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Nat Clin Pract Endocrinol Metab. 2009 Feb;5(2):101-12. doi: 10.1038/ncpendmet1046.

Advances in the diagnosis and management of hyperinsulinemic hypoglycemia.

Author information

  • 1Institute of Child Health, University College London and Great Ormond Street Hospital for Children National Health Services Trust, London, UK.

Erratum in

  • Nat Clin Pract Endocrinol Metab. 2009 Mar;5(3):180.

Abstract

Hyperinsulinemic hypoglycemia (HH) is a consequence of unregulated insulin secretion by pancreatic beta-cells and is a major cause of hypoglycemic brain injury and mental retardation. Congenital HH is caused by mutations in genes involved in regulation of insulin secretion, seven of which have been identified (ABCC8, KCNJ11, GLUD1, CGK, HADH, SLC16A1 and HNF4A). Severe forms of congenital HH are caused by mutations in ABCC8 and KCNJ11, which encode the two components of the pancreatic beta-cell ATP-sensitive potassium channel. Mutations in HNF4A, GLUD1, CGK, and HADH lead to transient or persistent HH, whereas mutations in SLC16A1 cause exercise-induced HH. Rapid genetic analysis combined with an understanding of the histological features (focal or diffuse disease) of congenital HH and the introduction of (18)F-L-3,4-dihydroxyphenylalanine PET-CT to guide laparoscopic surgery have totally transformed the clinical approach to this complex disease. Adult-onset HH is mostly caused by an insulinoma; however, it has also been reported to present as postprandial HH in patients with noninsulinoma pancreatogenous hypoglycemia syndrome, in those who have undergone gastric-bypass surgery for morbid obesity, and in those with mutations in the insulin-receptor gene.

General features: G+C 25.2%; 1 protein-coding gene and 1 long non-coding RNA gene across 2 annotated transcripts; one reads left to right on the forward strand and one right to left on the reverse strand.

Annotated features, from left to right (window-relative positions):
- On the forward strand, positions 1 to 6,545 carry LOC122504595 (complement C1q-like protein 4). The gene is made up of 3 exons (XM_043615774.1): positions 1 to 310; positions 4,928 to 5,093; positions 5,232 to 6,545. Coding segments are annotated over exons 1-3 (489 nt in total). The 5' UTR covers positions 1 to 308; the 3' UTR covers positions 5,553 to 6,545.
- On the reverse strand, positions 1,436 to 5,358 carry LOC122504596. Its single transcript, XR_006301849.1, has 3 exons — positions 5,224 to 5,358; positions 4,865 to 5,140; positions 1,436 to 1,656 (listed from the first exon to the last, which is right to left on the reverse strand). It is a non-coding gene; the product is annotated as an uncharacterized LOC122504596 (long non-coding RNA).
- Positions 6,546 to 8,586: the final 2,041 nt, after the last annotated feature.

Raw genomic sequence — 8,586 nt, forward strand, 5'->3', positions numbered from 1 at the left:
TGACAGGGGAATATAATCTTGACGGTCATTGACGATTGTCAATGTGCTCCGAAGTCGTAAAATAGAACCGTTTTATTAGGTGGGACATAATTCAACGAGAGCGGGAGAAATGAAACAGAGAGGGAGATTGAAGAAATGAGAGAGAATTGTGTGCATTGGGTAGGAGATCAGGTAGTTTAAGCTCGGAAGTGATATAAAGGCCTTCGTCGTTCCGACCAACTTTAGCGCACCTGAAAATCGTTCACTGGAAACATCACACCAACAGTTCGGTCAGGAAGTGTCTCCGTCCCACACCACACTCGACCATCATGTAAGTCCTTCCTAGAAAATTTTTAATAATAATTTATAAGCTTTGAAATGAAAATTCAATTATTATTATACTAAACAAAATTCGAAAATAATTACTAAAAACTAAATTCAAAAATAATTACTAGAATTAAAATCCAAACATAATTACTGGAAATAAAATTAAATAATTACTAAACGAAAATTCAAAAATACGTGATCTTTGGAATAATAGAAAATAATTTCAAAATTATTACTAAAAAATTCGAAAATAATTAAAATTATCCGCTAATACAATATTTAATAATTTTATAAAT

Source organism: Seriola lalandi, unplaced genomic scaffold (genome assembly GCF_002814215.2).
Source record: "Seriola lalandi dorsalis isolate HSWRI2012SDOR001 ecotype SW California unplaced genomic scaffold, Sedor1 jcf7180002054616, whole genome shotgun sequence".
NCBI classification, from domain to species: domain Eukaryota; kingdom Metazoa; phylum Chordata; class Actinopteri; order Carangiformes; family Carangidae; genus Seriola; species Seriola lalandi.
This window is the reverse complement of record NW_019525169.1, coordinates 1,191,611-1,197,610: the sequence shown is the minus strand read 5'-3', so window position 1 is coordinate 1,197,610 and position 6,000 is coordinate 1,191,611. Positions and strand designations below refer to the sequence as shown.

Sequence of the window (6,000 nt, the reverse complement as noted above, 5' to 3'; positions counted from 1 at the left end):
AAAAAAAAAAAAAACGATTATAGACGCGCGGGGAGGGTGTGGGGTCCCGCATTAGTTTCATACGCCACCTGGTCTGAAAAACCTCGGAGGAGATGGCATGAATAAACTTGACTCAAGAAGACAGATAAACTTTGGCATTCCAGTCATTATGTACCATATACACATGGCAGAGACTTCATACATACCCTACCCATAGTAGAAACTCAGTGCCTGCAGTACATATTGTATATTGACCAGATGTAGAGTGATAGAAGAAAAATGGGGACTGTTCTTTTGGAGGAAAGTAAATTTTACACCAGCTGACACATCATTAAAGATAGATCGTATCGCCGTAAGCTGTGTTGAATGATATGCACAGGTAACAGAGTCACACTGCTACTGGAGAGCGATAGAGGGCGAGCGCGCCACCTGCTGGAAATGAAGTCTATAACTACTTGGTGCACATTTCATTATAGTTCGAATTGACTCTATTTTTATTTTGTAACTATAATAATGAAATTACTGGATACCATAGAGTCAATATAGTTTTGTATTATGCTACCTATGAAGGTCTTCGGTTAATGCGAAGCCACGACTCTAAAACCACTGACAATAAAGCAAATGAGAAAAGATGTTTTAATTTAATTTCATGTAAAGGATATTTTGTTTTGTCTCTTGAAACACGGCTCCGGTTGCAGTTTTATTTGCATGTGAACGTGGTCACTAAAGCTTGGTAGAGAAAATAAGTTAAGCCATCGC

PMID:
19165222
[PubMed - indexed for MEDLINE]
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